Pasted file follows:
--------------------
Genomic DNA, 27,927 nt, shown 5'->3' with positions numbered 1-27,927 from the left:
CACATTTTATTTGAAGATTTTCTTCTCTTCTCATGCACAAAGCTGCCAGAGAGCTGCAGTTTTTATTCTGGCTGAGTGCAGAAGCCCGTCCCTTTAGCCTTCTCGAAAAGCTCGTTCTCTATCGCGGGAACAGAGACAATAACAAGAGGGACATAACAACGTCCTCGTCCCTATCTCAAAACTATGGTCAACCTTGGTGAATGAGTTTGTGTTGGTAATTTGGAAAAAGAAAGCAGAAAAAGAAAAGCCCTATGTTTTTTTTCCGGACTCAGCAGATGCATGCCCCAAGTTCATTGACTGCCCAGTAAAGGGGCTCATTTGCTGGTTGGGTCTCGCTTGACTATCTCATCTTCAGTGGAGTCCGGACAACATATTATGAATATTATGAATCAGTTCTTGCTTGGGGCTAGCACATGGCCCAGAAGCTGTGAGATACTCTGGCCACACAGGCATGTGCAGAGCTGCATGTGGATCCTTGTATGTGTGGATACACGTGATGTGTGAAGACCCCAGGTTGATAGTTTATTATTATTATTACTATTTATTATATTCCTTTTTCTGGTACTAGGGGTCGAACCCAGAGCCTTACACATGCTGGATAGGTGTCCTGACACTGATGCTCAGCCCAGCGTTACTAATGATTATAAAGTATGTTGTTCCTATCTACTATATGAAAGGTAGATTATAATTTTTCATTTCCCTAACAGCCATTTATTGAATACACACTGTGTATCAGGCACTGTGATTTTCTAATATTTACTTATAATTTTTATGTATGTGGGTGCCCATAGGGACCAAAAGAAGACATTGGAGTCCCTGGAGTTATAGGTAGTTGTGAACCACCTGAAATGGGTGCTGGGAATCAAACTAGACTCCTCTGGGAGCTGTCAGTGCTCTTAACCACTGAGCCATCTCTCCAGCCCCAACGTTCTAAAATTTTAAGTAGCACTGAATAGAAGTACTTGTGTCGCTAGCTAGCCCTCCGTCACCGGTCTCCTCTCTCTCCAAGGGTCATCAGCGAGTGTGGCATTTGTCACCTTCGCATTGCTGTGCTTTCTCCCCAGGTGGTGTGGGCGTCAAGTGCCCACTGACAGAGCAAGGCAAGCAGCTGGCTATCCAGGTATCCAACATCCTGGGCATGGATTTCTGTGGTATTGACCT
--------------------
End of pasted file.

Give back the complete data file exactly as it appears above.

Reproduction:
Genomic DNA, 27,927 nt, shown 5'->3' with positions numbered 1-27,927 from the left:
CACATTTTATTTGAAGATTTTCTTCTCTTCTCATGCACAAAGCTGCCAGAGAGCTGCAGTTTTTATTCTGGCTGAGTGCAGAAGCCCGTCCCTTTAGCCTTCTCGAAAAGCTCGTTCTCTATCGCGGGAACAGAGACAATAACAAGAGGGACATAACAACGTCCTCGTCCCTATCTCAAAACTATGGTCAACCTTGGTGAATGAGTTTGTGTTGGTAATTTGGAAAAAGAAAGCAGAAAAAGAAAAGCCCTATGTTTTTTTTCCGGACTCAGCAGATGCATGCCCCAAGTTCATTGACTGCCCAGTAAAGGGGCTCATTTGCTGGTTGGGTCTCGCTTGACTATCTCATCTTCAGTGGAGTCCGGACAACATATTATGAATATTATGAATCAGTTCTTGCTTGGGGCTAGCACATGGCCCAGAAGCTGTGAGATACTCTGGCCACACAGGCATGTGCAGAGCTGCATGTGGATCCTTGTATGTGTGGATACACGTGATGTGTGAAGACCCCAGGTTGATAGTTTATTATTATTATTACTATTTATTATATTCCTTTTTCTGGTACTAGGGGTCGAACCCAGAGCCTTACACATGCTGGATAGGTGTCCTGACACTGATGCTCAGCCCAGCGTTACTAATGATTATAAAGTATGTTGTTCCTATCTACTATATGAAAGGTAGATTATAATTTTTCATTTCCCTAACAGCCATTTATTGAATACACACTGTGTATCAGGCACTGTGATTTTCTAATATTTACTTATAATTTTTATGTATGTGGGTGCCCATAGGGACCAAAAGAAGACATTGGAGTCCCTGGAGTTATAGGTAGTTGTGAACCACCTGAAATGGGTGCTGGGAATCAAACTAGACTCCTCTGGGAGCTGTCAGTGCTCTTAACCACTGAGCCATCTCTCCAGCCCCAACGTTCTAAAATTTTAAGTAGCACTGAATAGAAGTACTTGTGTCGCTAGCTAGCCCTCCGTCACCGGTCTCCTCTCTCTCCAAGGGTCATCAGCGAGTGTGGCATTTGTCACCTTCGCATTGCTGTGCTTTCTCCCCAGGTGGTGTGGGCGTCAAGTGCCCACTGACAGAGCAAGGCAAGCAGCTGGCTATCCAGGTATCCAACATCCTGGGCATGGATTTCTGTGGTATTGACCT